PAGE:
On the tuner detent. There were lots of replacement detents sold in them there days. The big problem was someone grabbing the tuning knob, and yanking it around quickly, with great ginger (getting too tough with it), and breaking the detent. <BR>On tuners, in 1946-47, there were not many tuners for the industry to draw from. RCA was one of them, Sarkes Tarzian was another, so you will find RCA tuners in many other sets. The big breakthrough was the Standard turret tuner, then they improved it to the cascode RF stage. Admiral was one of he first to use the Standard tuner as original equipment. <P>------------------<BR>


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 Post subject: RCA 8TS30
PostPosted: Nov Sun 04, 2001 2:49 am 
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Hi, <BR> Use a decent hand truck and it gets easy.. Leave at ground level. Putting three on ebay soon,hope they know what the shipping will cost. <BR> Ken<P>------------------<BR>


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 Post subject: RCA 8TS30
PostPosted: Nov Wed 21, 2001 11:38 am 
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Location: Waynesboro and Richmond, VA , USA
Speaking of the 8TS30....does anyone have a spare chassis they would like to part with? I just bought a tv, radio, phono combo version that uses the same chassis as the 8TS30 but of course the tv chassis was missing. If anyone has one or knows who might...just email me off the forum. <BR>Thanks, <BR>Tony<P>------------------<BR>


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 Post subject: RCA 8TS30
PostPosted: Nov Mon 26, 2001 8:25 pm 
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Posts: 4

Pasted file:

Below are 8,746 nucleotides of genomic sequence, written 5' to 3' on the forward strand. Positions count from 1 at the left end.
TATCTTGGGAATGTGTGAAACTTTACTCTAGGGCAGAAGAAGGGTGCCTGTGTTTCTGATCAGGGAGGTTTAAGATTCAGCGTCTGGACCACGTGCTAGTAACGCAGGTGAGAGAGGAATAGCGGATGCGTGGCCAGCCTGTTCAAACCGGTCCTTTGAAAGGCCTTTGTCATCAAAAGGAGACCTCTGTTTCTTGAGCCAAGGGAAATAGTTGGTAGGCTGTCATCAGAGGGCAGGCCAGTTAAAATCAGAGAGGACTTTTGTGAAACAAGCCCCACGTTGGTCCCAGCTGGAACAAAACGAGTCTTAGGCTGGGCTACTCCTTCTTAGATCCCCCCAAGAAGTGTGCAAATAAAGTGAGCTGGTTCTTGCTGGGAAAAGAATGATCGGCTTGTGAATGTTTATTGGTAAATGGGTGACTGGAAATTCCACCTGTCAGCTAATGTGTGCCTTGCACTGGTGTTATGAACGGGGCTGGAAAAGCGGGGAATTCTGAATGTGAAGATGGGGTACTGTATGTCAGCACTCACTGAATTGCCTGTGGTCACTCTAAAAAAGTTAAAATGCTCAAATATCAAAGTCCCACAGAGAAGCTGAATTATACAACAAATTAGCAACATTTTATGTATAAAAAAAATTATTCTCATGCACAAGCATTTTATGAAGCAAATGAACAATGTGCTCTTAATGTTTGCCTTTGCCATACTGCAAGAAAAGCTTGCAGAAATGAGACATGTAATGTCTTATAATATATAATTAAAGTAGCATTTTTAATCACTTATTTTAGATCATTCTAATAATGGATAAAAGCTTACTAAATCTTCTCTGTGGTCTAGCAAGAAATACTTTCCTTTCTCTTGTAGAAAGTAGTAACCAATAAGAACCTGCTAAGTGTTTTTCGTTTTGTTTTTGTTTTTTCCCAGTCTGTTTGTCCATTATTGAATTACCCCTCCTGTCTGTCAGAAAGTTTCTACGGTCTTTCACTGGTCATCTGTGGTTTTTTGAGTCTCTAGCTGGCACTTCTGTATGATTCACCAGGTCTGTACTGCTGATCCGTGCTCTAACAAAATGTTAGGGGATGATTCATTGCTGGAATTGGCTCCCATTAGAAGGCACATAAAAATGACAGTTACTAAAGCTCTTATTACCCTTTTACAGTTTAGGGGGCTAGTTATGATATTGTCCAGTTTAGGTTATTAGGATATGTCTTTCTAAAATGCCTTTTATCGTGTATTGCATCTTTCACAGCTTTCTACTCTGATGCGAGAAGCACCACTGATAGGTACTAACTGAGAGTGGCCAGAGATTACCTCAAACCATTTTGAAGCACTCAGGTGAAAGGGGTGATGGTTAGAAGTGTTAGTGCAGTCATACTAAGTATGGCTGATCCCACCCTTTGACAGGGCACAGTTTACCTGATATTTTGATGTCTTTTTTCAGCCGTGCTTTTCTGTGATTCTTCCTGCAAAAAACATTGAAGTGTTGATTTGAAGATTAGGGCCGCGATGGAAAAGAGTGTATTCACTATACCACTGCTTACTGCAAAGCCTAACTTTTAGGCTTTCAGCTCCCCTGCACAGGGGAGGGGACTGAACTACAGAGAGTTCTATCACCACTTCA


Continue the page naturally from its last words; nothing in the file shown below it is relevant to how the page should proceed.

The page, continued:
Location: Allentown, Pa. USA
I have a fix for the tuner detent problem.<BR>I ran into the same problem on a 630TS<BR>which I recently restored, which of course<BR>uses the same tuner. Luckily, it is<BR>fairly easy to dis-assemble the shaft<BR>from this particular tuner; I don't have it<BR>in front of me at the moment but there are<BR>just a few screws accessible from the<BR>front around the shaft, which when removed<BR>allow the shaft and detent mechanism to<BR>be slid out the front. Be careful not<BR>to disturb the positions of switch sections<BR>when you slide it out!<P>As was mentioned, the problem is usually<BR>caused by a broken spring clip and a<BR>missing ball-bearing. I drilled out the<BR>rivet holding the old spring clip and<BR>fashioned a replacement from a piece of<BR>scrap plastic with 3 drilled holes:<BR>one for the shaft,<BR>one for the rivet (replaced with<BR>a small nut and bolt) and one for the<BR>ball bearing.<BR>I replaced the missing ball bearing with<BR>an ordinary brass BB.<BR>It works great, though probably not as<BR>"crisp" as the original since the plastic<BR>is more flexible than the spring steel.<BR>Luckily there's plenty of extra room<BR>in this tuner to make these mods.<P>I agree that this is an excellent chassis<BR>design and well worth the restoration <BR>effort - I also have a restored RCA<BR>9PC41 projection TV which as mentioned<BR>uses the same circuitry. The picture<BR>is amazingly sharp and clear, despite being<BR>blown up from a 5" CRT to a 25" diagonal<BR>screen. This chassis also has all of the<BR>required adjacent-channel traps to get a<BR>good picture direcly off of cable.<BR><P>------------------<BR>